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Do you know the 'mutual interests' your employees could strike over?

by , 02 May 2013
Not everyone enjoyed May Day yesterday. For example, Greek citizens and riot police clashed in protests in Athens and Turkish riot police fired water cannon and tear gas to disperse crowds gathering in central Istanbul. Despite the difference in location, they were striking over a common matter of mutual interest - wage and spending cuts. By knowing your employees' matters of mutual interest, you'll be able to act to prevent your employees from deciding to go on strike, too.

 
Thought the continuing local bus strikes were bad?
 
It's worse overseas, with trains and ferries cancelled and hospital staff walking off the job in Greece on Wednesday as workers marked May Day with a strike, says Fin24.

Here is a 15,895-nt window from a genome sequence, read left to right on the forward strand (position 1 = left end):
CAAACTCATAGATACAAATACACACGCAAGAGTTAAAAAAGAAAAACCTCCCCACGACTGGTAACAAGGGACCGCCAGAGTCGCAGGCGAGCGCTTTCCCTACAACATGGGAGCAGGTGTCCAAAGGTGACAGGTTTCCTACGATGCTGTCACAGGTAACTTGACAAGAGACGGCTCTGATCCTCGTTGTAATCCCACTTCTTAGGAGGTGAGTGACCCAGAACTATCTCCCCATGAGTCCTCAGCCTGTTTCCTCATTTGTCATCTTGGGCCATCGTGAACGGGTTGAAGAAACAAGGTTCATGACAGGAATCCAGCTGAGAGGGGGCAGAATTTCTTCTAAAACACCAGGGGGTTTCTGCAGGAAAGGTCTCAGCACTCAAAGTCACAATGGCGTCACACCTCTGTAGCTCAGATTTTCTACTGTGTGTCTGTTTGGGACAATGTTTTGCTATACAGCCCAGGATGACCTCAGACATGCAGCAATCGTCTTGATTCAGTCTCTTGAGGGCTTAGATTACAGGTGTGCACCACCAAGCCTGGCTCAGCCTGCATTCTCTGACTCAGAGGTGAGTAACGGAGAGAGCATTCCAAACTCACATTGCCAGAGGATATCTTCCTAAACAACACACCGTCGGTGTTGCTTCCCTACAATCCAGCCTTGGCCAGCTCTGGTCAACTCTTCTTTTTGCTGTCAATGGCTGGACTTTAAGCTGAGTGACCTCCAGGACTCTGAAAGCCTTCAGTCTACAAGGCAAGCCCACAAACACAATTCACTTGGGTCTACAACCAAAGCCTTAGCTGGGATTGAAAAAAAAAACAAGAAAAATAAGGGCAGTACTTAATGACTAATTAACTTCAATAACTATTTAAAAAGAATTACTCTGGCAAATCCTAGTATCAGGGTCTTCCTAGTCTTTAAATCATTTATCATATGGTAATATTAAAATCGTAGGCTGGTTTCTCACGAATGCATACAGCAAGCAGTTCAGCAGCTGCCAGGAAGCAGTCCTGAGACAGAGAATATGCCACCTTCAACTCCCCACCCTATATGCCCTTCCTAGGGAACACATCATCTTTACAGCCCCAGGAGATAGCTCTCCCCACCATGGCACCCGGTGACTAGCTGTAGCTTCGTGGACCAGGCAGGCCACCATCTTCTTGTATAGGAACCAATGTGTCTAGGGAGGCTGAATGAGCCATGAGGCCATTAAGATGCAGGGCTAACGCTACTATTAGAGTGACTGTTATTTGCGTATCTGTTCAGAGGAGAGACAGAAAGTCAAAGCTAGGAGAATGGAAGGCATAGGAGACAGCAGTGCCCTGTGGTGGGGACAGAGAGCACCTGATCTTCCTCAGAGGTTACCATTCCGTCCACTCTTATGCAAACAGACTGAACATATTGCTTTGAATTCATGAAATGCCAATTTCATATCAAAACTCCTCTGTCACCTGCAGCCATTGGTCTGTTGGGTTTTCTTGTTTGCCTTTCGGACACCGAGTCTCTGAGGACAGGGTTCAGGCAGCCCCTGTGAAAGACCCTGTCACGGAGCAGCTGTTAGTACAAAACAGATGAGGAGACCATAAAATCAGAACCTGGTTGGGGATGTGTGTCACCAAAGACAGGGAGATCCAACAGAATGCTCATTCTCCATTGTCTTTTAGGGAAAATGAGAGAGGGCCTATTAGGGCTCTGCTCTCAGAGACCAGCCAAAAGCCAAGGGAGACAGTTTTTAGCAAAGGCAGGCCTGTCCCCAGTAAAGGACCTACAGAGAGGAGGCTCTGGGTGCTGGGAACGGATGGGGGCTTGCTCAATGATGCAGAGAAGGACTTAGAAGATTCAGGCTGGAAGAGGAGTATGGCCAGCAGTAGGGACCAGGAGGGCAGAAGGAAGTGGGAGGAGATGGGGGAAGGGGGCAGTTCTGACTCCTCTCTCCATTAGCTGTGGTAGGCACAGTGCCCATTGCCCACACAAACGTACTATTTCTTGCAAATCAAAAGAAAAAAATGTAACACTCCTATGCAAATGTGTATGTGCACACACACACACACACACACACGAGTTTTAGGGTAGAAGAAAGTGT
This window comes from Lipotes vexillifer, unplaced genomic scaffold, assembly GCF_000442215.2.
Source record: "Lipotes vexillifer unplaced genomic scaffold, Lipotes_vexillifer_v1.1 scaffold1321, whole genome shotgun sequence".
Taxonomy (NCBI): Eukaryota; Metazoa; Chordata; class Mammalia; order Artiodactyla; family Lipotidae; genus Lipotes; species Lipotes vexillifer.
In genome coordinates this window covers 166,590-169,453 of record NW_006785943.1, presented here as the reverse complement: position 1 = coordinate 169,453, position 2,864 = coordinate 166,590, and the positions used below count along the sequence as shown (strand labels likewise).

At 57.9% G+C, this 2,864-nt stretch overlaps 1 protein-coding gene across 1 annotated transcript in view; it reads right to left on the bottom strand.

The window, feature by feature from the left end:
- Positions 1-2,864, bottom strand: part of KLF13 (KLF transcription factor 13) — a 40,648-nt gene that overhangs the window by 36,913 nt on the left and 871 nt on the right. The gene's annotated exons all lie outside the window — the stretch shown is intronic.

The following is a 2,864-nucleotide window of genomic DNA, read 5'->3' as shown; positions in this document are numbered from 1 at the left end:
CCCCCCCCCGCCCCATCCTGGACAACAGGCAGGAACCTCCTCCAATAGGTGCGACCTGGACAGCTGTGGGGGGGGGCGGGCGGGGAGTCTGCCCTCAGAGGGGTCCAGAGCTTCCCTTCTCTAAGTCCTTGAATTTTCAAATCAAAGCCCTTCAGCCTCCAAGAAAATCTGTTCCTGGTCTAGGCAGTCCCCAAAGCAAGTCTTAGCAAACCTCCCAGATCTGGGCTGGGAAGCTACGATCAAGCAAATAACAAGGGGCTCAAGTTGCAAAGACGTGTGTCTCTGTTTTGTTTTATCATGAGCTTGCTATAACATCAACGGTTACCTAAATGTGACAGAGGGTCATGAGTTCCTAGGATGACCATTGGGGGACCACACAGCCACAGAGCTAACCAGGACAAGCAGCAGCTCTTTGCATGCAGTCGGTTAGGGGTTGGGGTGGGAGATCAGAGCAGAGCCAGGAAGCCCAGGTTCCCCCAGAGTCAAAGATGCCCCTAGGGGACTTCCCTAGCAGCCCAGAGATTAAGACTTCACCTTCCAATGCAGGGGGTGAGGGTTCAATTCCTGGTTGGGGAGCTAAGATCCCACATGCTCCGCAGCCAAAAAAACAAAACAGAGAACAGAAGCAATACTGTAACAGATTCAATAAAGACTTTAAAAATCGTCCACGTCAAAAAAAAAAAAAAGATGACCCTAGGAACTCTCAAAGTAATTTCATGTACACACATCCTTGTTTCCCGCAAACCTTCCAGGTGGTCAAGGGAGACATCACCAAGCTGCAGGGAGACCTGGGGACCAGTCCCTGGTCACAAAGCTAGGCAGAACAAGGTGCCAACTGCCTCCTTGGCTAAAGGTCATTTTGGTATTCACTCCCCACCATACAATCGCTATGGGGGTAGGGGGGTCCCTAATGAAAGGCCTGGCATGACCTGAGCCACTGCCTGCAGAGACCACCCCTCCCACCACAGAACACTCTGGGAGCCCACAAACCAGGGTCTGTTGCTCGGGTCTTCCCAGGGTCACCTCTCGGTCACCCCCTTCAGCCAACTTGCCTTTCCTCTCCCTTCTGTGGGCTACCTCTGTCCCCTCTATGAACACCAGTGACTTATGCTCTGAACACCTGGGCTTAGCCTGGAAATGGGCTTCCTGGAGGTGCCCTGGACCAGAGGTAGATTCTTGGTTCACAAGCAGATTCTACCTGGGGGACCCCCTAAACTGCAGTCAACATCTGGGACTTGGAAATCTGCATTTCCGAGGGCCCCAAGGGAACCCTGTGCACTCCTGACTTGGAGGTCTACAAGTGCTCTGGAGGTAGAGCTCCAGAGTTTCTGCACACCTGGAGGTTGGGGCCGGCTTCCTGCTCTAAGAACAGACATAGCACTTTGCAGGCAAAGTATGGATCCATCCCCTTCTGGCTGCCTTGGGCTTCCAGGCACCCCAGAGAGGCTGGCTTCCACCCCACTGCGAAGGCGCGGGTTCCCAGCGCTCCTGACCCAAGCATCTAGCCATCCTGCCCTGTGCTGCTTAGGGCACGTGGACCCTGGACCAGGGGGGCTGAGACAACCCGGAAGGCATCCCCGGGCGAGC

The reason for the 24-hour walkout?
 
Greece's major public and private sector unions expressed fury over wage and spending cuts, add Fin24.
 
That's the 'mutual interest' they're protesting over.
 
What's a matter of mutual interest?

A matter of mutual interest means the terms and conditions of employment, employee compensation, remuneration and service benefits found in a collective agreement or in a contract of employment. 
 
A matter of mutual interest can virtually be any material issue that involves employment conditions, whether or not it has been a subject of collective bargaining, explains the Labour Law for Managers Loose Leaf.
 
Here's how to identify your employees' matters of mutual interest to prevent a strike…
 
The best way to identify all matters of mutual interest between you and your employees that could be the cause of a strike is to look at their employment contracts, collective agreements and relevant legislation.
 
Then, your next step is to establish a good relationship with your employees and their representatives to make it normal practice for employees to raise their concerns with you before they contemplate a strike. 
 
Irrespective of what the situation is, you'll know what the matter of mutual interest is, explains the Labour Law for Managers Loose Leaf.
 
It's the easiest way to prevent a strike from crippling your company.
 


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